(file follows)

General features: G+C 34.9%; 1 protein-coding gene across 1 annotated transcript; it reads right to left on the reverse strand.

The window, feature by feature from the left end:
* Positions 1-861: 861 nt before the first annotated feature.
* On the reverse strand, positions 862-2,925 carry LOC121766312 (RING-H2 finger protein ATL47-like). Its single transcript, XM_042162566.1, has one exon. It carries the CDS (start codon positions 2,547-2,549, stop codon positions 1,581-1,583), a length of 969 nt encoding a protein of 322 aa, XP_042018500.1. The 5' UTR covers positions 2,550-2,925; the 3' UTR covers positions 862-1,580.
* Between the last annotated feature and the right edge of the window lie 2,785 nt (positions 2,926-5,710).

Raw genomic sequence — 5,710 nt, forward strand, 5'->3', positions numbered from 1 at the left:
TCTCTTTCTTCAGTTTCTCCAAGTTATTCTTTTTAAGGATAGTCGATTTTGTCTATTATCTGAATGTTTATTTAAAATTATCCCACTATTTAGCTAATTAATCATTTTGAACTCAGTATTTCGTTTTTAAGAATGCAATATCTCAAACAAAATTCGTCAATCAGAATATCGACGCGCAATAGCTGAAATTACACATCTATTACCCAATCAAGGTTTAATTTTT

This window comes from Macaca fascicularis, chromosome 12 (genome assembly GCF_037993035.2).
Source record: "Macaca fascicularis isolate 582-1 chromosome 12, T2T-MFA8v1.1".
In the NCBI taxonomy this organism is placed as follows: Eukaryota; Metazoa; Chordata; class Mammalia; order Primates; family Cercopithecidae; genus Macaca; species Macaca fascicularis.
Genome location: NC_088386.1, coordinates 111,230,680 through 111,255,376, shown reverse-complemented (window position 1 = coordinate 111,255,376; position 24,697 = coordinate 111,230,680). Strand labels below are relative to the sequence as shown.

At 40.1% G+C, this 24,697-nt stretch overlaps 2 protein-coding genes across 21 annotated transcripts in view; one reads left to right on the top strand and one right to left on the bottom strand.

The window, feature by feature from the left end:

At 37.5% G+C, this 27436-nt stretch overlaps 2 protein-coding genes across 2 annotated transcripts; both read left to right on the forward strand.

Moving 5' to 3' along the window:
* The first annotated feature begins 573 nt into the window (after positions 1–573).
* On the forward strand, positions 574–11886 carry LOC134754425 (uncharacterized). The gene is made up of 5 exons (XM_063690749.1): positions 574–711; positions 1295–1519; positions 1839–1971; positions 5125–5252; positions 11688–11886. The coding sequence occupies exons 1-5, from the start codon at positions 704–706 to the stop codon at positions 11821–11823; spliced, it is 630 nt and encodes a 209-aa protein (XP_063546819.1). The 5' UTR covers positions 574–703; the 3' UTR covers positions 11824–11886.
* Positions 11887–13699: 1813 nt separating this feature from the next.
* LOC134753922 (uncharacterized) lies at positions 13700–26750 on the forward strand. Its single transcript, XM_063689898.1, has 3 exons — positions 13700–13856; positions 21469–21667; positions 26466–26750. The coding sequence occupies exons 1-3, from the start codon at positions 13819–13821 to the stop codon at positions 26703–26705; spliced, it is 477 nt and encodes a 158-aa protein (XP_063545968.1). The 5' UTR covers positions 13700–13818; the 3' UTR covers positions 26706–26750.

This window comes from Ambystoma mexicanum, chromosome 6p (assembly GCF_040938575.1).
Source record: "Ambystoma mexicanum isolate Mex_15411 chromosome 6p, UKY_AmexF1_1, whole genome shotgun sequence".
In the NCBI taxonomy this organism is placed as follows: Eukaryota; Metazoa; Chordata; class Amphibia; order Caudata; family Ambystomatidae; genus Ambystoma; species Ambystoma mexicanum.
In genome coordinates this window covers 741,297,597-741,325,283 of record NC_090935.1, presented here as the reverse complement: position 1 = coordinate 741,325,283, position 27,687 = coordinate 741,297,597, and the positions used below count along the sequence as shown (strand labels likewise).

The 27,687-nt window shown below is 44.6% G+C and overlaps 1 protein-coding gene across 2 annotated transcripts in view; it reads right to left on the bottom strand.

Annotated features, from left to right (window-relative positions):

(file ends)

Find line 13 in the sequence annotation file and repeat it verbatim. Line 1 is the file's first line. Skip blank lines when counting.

The window, feature by feature from the left end: